Golter Gate Inscription: There is no profit in curing the body if in the process we destroy the soul

Patients and social workers feel The Change Reaction

A partnership built on trust reaches $1 million in support, with 800 families helped so far.

Conner has a hereditary condition that causes tumors in multiple organs. In late 2023, he was being treated at City of Hope’s Duarte campus twice a month — a one-way trip of 144 miles for his family.  

Conner is three years old, and his mother is also receiving cancer treatment at City of Hope. 

Tara Mitchell, patient resource coordinator in City of Hope’s Department of Supportive Care, helped Conner’s family deal with the financial toll of treatment, using resources provided by The Change Reaction. “Conner understood that the kind people at The Change Reaction helped his family and was so happy to ride in a car to see the doctor,” Mitchell says. 

Conner and his mother are among the 800 patients who have been helped by The Change Reaction since founders Greg and Jodi Perlman made a gift in 2020 to establish The Change Reaction Angel Fund at City of Hope.  

By the end of 2023, contributions to the Angel Fund by The Change Reaction had grown to $1 million. Daphna Nissanoff-Gerendash, senior director of programs at The Change Reaction, credits the committed efforts of the incredible social workers at City of Hope for the successful expansion of the program: “The Change Reaction is about making an impact directly to patients facing unforeseen financial difficulties due to their illness. We truly could not do this work without dedicated social workers.” 

Empowering social workers 

Kristen Garcia, M.S.W., a clinical social worker in hematology at City of Hope says support from The Change Reaction makes her work with patients easier. She frequently requests funding to help with groceries, transportation or other resources that remove stressors for patients and let them stay focused on treatment.

Kristen Garcia M.S.W.
Kristen Garcia, M.S.W.

“Patients are struggling financially, and that's impacting their emotional health. And some aren’t able to make it to treatment or go through with treatment or just be present in this moment,” Garcia says. “Change Reaction allows them to feel at peace. It’s one less thing they have to worry about while getting treatment.” 

According to Nissanoff-Gerendash, The Change Reaction was created with social workers like Garcia in mind. She and her colleagues aim to empower social workers by giving them access to resources quickly, easily and efficiently, with no red tape: “We trust City of Hope’s social work team, that they have vetted the situation, and we follow their recommendation because they know the patients personally.”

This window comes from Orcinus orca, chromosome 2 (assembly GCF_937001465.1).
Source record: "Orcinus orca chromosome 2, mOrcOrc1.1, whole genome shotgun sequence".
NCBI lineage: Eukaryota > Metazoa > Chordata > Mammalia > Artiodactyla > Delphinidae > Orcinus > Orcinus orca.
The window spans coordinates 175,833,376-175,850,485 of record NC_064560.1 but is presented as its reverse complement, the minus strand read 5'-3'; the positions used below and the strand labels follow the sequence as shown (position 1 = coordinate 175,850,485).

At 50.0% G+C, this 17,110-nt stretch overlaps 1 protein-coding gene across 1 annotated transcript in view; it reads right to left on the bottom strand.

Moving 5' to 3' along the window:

The Change Reaction Angel Fund at City of Hope brings peace of mind to patients and equips them to better manage the costs and emotional toll of their cancer care. Sometimes this means helping with basic comforts: after years of manually boiling water one patient was able finally to replace a broken water heater with support from The Change Reaction.  

Natalie Schnaitmann, L.C.S.W., Executive Director of City of Hope’s Department of Supportive Care Medicine, reflects on the impact of The Change Reaction’s support: “Clinical Social Workers, within the Department of Supportive Care Medicine at City of Hope, are often faced with patients who have financial struggles, either coming into cancer or created by the cancer. It is one of the most common challenges and literally prevents patients from accessing the medical care they need. Whether financial support for transportation, housing, or another basic need, this is life support and we’ve often had very little to offer. Obviously this is difficult for the patient and family, but for the social worker as well. With The Change Reaction, we can respond quickly with a solution and that makes all the difference.”  

The Change Reaction is based in Los Angeles and partners with over 250 organizations across Los Angeles County. 

“Our gifts not only bring a sense of relief to the patient, they also bring fulfillment to the social workers,” says Nissanoff-Gerendash. “Our funds give them a new sense of hope that they can make an even greater difference in the recovery of their patients.”